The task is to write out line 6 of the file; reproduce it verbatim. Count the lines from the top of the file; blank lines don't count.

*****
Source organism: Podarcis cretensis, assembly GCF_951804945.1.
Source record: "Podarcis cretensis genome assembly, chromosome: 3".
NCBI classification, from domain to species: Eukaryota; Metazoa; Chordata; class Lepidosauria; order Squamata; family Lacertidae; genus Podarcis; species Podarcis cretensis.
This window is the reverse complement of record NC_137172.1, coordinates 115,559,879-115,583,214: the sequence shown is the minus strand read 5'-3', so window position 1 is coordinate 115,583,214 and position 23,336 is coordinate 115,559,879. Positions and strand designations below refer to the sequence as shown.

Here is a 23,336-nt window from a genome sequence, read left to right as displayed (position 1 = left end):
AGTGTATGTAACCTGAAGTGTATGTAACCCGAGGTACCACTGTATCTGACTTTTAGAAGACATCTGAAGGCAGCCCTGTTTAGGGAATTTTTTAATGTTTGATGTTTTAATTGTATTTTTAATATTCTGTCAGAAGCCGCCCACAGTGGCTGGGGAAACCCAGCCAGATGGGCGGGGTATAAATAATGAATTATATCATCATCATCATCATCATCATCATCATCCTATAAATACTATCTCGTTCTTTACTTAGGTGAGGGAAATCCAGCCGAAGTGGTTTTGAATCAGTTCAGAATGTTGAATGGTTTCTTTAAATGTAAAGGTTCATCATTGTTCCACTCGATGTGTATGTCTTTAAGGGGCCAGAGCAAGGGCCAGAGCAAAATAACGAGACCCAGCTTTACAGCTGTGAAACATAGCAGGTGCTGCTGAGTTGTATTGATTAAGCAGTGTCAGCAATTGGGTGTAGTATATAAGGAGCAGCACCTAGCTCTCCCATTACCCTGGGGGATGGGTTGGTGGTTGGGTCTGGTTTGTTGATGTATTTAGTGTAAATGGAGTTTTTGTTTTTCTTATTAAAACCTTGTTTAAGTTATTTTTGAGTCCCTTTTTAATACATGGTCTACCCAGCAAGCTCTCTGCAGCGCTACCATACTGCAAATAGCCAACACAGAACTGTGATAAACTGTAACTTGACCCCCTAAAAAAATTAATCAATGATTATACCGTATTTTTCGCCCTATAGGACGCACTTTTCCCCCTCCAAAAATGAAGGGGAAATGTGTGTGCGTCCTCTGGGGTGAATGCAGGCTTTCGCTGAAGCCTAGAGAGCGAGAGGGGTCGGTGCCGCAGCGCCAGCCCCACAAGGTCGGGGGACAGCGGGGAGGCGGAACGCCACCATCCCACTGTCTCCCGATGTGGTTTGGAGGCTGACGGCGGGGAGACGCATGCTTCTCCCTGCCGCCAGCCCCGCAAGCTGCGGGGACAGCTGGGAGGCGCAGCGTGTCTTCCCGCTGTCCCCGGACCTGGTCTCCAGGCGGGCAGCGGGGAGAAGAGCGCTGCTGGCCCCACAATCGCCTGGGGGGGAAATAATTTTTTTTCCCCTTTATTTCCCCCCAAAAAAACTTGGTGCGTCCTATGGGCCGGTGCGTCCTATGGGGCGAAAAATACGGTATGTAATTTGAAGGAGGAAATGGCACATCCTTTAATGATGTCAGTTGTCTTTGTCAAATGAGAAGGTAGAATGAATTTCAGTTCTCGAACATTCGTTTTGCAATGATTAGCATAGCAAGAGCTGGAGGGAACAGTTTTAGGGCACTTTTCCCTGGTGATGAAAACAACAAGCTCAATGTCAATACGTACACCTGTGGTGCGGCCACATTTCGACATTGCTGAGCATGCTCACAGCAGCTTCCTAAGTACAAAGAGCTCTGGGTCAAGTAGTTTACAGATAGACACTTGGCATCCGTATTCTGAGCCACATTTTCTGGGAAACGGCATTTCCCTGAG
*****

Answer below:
AGTGTATGTAACCTGAAGTGTATGTAACCCGAGGTACCACTGTATCTGACTTTTAGAAGACATCTGAAGGCAGCCCTGTTTAGGGAATTTTTTAATGTTTGATGTTTTAATTGTATTTTTAATATTCTGTCAGAAGCCGCCCACAGTGGCTGGGGAAACCCAGCCAGATGGGCGGGGTATAAATAATGAATTATATCATCATCATCATCATCATCATCATCATCCTATAAATACTATCTCGTTCTTTACTTAGGTGAGGGAAATCCAGCCGAAGTGGTTTTGAATCAGTTCAGAATGTTGAATGGTTTCTTTAAATGTAAAGGTTCATCATTGTTCCACTCGATGTGTATGTCTTTAAGGGGCCAGAGCAAGGGCCAGAGCAAAATAACGAGACCCAGCTTTACAGCTGTGAAACATAGCAGGTGCTGCTGAGTTGTATTGATTAAGCAGTGTCAGCAATTGGGTGTAGTATATAAGGAGCAGCACCTAGCTCTCCCATTACCCTGGGGGATGGGTTGGTGGTTGGGTCTGGTTTGTTGATGTATTTAGTGTAAATGGAGTTTTTGTTTTTCTTATTAAAACCTTGTTTAAGTTATTTTTGAGTCCCTTTTTAATACATGGTCTACCCAGCAAGCTCTCTGCAGCGCTACCATACTGCAAATAGCCAACACAGAACTGTGATAAACTGTAACTTGACCCCCTAAAAAAATTAATCAATGATTATACCGTATTTTTCGCCCTATAGGACGCACTTTTCCCCCTCCAAAAATGAAGGGGAAATGTGTGTGCGTCCTCTGGGGTGAATGCAGGCTTTCGCTGAAGCCTAGAGAGCGAGAGGGGTCGGTGCCGCAGCGCCAGCCCCACAAGGTCGGGGGACAGCGGGGAGGCGGAACGCCACCATCCCACTGTCTCCCGATGTGGTTTGGAGGCTGACGGCGGGGAGACGCATGCTTCTCCCTGCCGCCAGCCCCGCAAGCTGCGGGGACAGCTGGGAGGCGCAGCGTGTCTTCCCGCTGTCCCCGGACCTGGTCTCCAGGCGGGCAGCGGGGAGAAGAGCGCTGCTGGCCCCACAATCGCCTGGGGGGGAAATAATTTTTTTTCCCCTTTATTTCCCCCCAAAAAAACTTGGTGCGTCCTATGGGCCGGTGCGTCCTATGGGGCGAAAAATACGGTATGTAATTTGAAGGAGGAAATGGCACATCCTTTAATGATGTCAGTTGTCTTTGTCAAATGAGAAGGTAGAATGAATTTCAGTTCTCGAACATTCGTTTTGCAATGATTAGCATAGCAAGAGCTGGAGGGAACAGTTTTAGGGCACTTTTCCCTGGTGATGAAAACAACAAGCTCAATGTCAATACGTACACCTGTGGTGCGGCCACATTTCGACATTGCTGAGCATGCTCACAGCAGCTTCCTAAGTACAAAGAGCTCTGGGTCAAGTAGTTTACAGATAGACACTTGGCATCCGTATTCTGAGCCACATTTTCTGGGAAACGGCATTTCCCTGAG